The attention now being given in primary schools to brush-work, if wisely directed in its effects, by giving facility to young hands in the use of the brush, with its power of expressing form by direct strokes, ought to be an excellent aid and preparation for such an after training in practical painting and decorating as is here suggested.

Stencilling and the design of stencils (which affords excellent practice in pattern construction of all kinds to the designer and decorator), has been developed of late years to rather a remark-able degree by our art schools, as the National Cleobury competitions bear witness. There has been a tendency to over-elaborate this kind of decoration, however, by complex patterns and the use of blended tints, which its conditions hardly bear. Though a useful and cheap and effective method of decorating large wall spaces, friezes, and even temporary hangings, and for temporary decoration generally, it seems to have its natural limits, and is hardly fitted for positions near the eye. But I have seen it effectively used in the large rooms and rough plastered walls of an Italian villa, associated with bold hanging brocade patterns of a Gothic type.

Painted Decoration, Ranworth Rood Screen, Norfolk

Painted Decoration, Ranworth Rood Screen, Norfolk

Drawn by W. T. Cleobury

The Dwelling 56

Drawn by W. T.

Thoughts on House-Decoration

Thoughts on House Decoration

Drawn by W. T. Cleobury

In deciding on a scheme for the decoration of one's house, one must consider what are to be the chief decorative points, and endeavour to lead up to them. The choice of wall-papers, for instance, would naturally be influenced by various considerations. There is first the purpose and use of the room - dining, drawing-room, library, living-room or bed-room, or what not - there is its aspect and amount of lighting. If the question be the colouring of a whole house, a reasonable scheme would be to be comparatively simple and sparing of colour and ornament in the passages, staircase, and less important rooms, but with some connecting link of colour lead on to the important rooms, which might be much richer, and vary much from each other. At the same time it is not pleasant to jump suddenly from warm to cool tones, and a house or suite of rooms might be reasonably planned in either a warm or a cool key according to its character, situation, and lighting. Much, too, would depend upon the type of furniture, since house construction, decoration, and furniture, are properly all closely related.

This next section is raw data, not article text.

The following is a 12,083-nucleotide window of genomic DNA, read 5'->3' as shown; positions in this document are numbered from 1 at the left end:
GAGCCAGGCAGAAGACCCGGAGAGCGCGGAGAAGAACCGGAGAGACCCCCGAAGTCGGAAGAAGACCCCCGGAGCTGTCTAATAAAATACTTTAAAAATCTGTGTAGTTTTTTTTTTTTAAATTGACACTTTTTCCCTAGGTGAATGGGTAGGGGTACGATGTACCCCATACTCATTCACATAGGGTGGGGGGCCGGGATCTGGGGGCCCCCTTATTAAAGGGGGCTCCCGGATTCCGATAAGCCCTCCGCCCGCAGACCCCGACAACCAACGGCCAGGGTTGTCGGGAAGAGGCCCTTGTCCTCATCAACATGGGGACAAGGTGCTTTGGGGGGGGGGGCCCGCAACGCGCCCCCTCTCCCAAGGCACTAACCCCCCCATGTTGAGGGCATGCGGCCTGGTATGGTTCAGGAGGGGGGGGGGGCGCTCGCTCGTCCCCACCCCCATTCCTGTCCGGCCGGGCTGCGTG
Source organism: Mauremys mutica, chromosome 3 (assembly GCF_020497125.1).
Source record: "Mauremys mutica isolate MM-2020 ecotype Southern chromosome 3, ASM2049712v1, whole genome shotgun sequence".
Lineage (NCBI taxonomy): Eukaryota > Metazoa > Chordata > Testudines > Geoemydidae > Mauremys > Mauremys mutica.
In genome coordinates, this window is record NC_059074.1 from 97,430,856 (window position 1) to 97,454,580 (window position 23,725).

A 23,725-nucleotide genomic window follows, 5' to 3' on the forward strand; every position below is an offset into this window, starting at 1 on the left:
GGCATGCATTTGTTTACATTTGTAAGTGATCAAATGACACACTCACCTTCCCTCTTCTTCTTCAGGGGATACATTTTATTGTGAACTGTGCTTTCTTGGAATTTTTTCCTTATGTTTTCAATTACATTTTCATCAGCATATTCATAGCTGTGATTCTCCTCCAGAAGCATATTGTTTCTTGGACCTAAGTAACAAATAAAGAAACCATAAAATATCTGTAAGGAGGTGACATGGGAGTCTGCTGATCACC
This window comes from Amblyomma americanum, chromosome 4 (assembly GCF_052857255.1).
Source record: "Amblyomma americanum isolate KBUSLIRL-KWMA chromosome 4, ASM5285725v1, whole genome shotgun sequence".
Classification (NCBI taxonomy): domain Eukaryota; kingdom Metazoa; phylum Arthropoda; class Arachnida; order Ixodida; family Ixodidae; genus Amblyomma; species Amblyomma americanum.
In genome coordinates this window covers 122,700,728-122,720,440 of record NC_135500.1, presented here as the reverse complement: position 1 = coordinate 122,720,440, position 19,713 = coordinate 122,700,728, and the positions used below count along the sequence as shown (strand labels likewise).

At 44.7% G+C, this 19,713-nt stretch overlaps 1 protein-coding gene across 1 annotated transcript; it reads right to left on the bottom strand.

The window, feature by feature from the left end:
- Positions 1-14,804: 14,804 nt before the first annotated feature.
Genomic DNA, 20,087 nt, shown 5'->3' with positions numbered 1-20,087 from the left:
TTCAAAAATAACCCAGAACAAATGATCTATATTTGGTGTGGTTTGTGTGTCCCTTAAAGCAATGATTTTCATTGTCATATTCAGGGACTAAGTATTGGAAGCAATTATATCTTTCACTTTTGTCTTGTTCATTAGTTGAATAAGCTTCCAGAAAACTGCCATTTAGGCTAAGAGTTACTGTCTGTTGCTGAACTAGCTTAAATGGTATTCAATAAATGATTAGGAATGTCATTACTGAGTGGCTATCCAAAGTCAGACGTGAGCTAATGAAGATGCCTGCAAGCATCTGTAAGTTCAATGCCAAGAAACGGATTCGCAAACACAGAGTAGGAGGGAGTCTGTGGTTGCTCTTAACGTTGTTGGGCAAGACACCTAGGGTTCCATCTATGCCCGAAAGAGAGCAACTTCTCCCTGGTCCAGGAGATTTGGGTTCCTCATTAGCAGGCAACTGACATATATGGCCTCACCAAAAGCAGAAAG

The Dwelling 58

Drawn by W. T. Cleobury

There is the question of pictures. It should never be a struggle for ascendancy between the wall-paper and the pictures. Pictures may be considered as central points in the decorative scheme of a room and the colour and pattern of the main field of the wall arranged and care-fully harmonized to suit them. The choice of tint must depend upon the tone and colour of the pictures to some extent, though usually a gray-green or subdued red forms a suitable background, or plain brown paper, which is a very safe one. A white wall, however, has more distinction, and pictures in gold or black frames look remarkably well upon white. One often sees old pictures hanging on white walls in old country houses, and they always have a fine and dignified effect. The little Dutch interior by Van der Meer in the National Gallery, besides being a little gem of painting, shows how beautiful a thing is a white wall, and how suitable for pictures and becoming to persons. One gets a more luminous effect in a white interior, and in our towns, where there is none too much light, it is a good thing to get rid of gloomy corners.

Two other charming interiors, each distinct and characteristic of different races, country, and climate, may be studied in the background of Van Dyck's wonderful portrait picture of Jan Arnolfini and his wife, a Flemish interior of the fifteenth century, and again in the delightful house of the Virgin in Carlo Crivelli's "Annunciation," with all its wealth of decorative detail, which gives one an excellent idea of a well-appointed Venetian citizen's house of the fifteenth century. Both of these are well-known gems of our National Gallery.

The Dwelling 59

Drawn by W. T. Cleobury

Illustrations of these pictures are given in my book on "Line and Form," so that instead of repeating them here I give one from Lucas van Leyden's "Annunciation" at Munich (Pina-cothek) which shows a charming Gothic interior with a wagon-vaulted roof, wheel window, and a rich brocade hanging to the bed, with other interesting details.

Another delightful example is the early renascence Venetian interior which forms the background of Carpaccio's "Dream of St. Ursula" (L'Accademia, Venice).

For photographs or prints a pale yellow wall looks well - a pale lemon or primrose tint - it lights up softly and agreeably at night. Pale yellow may also be recommended for a rather dark room. Even one fleck of sunlight on a pale yellow wall has a marvellous reflecting power and will illuminate the whole room. One can agreeably complete the harmony with brown, or black and white, with a touch of orange in the furniture and texture.